Economic Snapshot – January 2022
The US Federal Reserve announced it will reduce the monthly pace of its net asset purchases (the end of Quantitative Easing) and signalled that it expects to raise interest rates (the start of Quantitative Tightening) shortly. Global bond and equity markets reacted in a volatile fashion, falling sharply on the news.
The US Dollar bucked the trend as did commodities on the back of heightened geopolitical tensions and higher energy prices.
Selected Market Returns, January 2022
Sources: Thomson Reuters, Bloomberg
Key developments in January
It was a poor start to the year for financial markets with all major financial assets posting negative returns in January. Cash and commodities were the only asset classes to be spared as markets developed a nosebleed after reaching dizzy heights in 2021.
The catalyst triggering the ‘sea of red’ response was the rapid increase in US Treasury yields following the US Federal Reserve’s decision to reduce the monthly pace of its net asset purchases, as well as the Fed’s announcement that tighter monetary policy (higher cash rates) was just around the corner. Whilst these central bank actions were widely anticipated by markets, the sudden realisation that the Fed was on the cusp of ‘lift-off’ mode caught many by surprise, leading to widespread selling and rotation to more defensive pockets of the investable universe.
Global bond markets responded to the Federal Reserve’s more ‘aggressive’ tone by rapidly selling bonds, which caused prices to fall heavily and bond yields to rise. Yields on 2-year and 10-year US Treasuries ended the month 45bps and 28bps higher, respectively. This sharp ‘sell off’ of bonds was not just a US phenomenon but mirrored universally across global bond and credit markets.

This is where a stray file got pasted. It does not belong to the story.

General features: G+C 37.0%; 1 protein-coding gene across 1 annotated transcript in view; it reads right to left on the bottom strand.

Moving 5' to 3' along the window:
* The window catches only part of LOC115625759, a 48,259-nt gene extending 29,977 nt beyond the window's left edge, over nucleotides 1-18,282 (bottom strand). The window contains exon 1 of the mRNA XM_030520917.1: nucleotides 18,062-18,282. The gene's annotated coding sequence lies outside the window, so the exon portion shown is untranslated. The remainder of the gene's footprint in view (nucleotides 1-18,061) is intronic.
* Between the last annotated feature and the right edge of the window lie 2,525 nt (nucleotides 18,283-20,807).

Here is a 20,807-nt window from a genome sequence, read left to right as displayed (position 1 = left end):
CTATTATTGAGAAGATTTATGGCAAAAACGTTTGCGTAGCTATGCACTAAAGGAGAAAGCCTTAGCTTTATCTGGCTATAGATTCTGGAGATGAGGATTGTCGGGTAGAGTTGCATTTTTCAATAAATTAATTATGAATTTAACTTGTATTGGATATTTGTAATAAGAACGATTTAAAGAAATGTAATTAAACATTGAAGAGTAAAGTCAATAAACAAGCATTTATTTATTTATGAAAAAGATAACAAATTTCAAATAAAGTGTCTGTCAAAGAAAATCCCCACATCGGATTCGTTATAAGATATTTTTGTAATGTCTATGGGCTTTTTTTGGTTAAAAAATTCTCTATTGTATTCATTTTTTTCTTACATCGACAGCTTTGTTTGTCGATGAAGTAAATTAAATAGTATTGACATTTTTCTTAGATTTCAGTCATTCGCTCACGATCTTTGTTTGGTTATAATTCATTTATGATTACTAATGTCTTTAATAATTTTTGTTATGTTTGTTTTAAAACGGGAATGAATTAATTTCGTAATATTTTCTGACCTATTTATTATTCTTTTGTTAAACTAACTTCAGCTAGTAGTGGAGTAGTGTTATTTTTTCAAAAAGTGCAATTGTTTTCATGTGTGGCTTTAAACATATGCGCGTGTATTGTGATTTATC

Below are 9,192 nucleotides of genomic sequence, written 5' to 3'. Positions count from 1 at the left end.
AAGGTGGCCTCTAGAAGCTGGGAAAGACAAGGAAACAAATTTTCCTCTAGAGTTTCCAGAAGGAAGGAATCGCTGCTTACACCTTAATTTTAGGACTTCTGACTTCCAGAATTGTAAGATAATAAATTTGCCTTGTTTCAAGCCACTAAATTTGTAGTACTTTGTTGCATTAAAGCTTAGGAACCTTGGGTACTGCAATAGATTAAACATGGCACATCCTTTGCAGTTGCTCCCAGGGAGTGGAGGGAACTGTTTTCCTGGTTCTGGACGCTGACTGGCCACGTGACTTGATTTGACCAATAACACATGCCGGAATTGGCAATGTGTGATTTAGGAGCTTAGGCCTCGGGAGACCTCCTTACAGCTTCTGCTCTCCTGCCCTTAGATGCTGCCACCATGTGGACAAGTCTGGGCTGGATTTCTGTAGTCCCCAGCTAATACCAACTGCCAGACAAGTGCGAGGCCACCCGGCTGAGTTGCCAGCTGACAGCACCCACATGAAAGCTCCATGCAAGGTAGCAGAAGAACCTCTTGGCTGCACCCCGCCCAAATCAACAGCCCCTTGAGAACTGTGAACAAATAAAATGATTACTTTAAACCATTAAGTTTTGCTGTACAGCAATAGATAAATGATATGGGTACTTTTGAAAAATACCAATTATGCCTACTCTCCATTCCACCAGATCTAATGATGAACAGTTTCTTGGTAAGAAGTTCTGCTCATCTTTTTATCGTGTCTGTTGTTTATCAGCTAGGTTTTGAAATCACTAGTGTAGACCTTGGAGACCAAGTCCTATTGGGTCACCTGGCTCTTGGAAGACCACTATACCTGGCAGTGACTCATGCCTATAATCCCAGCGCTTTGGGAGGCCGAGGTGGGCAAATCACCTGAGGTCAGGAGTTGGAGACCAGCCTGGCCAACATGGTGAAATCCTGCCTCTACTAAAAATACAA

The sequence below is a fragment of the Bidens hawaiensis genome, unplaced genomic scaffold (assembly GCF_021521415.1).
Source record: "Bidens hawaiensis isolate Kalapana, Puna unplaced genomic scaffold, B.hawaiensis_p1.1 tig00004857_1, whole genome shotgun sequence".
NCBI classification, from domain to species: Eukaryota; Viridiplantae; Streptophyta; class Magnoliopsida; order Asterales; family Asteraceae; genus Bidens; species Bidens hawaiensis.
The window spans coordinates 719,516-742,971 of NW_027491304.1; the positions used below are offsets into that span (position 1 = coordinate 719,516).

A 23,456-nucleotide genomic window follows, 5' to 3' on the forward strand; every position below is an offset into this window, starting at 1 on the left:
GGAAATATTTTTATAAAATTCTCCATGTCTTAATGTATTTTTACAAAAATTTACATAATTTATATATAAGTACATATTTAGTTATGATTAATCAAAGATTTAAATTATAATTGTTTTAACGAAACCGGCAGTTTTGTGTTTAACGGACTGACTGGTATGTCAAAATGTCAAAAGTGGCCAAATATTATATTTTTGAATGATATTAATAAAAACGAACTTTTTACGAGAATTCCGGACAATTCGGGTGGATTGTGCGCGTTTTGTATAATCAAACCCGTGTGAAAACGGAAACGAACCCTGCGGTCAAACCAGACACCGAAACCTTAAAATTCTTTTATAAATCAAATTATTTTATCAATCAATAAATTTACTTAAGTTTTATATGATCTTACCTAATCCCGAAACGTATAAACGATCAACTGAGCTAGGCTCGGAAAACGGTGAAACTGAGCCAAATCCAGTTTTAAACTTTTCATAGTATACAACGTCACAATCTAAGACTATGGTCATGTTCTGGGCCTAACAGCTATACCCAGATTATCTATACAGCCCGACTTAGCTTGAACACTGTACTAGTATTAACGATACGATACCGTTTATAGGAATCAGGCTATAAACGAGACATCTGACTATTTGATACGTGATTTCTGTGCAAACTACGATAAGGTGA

A consequence of rising real bond yields is that it affects future earnings prospects for companies, which in turn means lower present values and a reduction in the price of shares. Predictably, this is precisely what happened. Growth stocks, which entered the year at all time highs, were impacted most. US stocks fell (-5.2%) with the technology heavy NASDAQ crashing (-9%). Sub sectors of the S&P500 including Consumer Discretionary (-8.2%) and Real Estate (-8.1%), which are extremely sensitive to rising bond yields, were also hit hard by the bond selloff.
The Australian share market also caught the brunt of the volatility with the All Ordinaries down (-6.6%) in January, in what was one of the worst starts to the year for Australian equities in decades. It was not all unwelcome news however, with some sectors of the equity market doing better than others, limiting the damage to a mini correction level only (i.e. less than 10%). Energy (+7.9%) was the top performing sector as surging oil and gas prices supported earnings upgrades in heavyweight energy stocks Santos and Woodside. The big miners, BHP and RIO, also benefitted from abnormally large price moves in the iron ore price, which incidentally was up an incredible +20.8%. In stark contrast to the strong performing Energy and Materials sectors this month, Information Technology (-10.1%), Heath Care (-7.0%) and Real Estate (-5.6%), in combination with other sectors, drove the market lower.
Whilst it was a bumpy ride for markets in January, Australia’s economy continues to hum along in the background. Household balance sheets are still reasonably strong. General confidence is slowly returning, as is general consumption. Labour statistics look promising, and people are finding jobs and returning to work. Wage growth is starting to move in the right direction. Inflation is noticeably on the march but still manageable, and all signs point to a moderation over the coming months as supply and demand forces start to harmonise.
Looking ahead, while economic growth will slow later this year courtesy of rising rates, stronger demand from households and businesses and a rotation from demand for goods to services, should keep the economic recovery alive for a while longer. If recovery continues as expected, it would be a net positive for corporate earnings and equity prices over the next 6-12 months. That said, we expect further volatility this year as markets grapple with the uncertainty posed by higher interest rates, learning to live with the virus, a slowing China, upcoming elections and rising geopolitical risks.
Source: Quilla, Thomson Reuters Datastream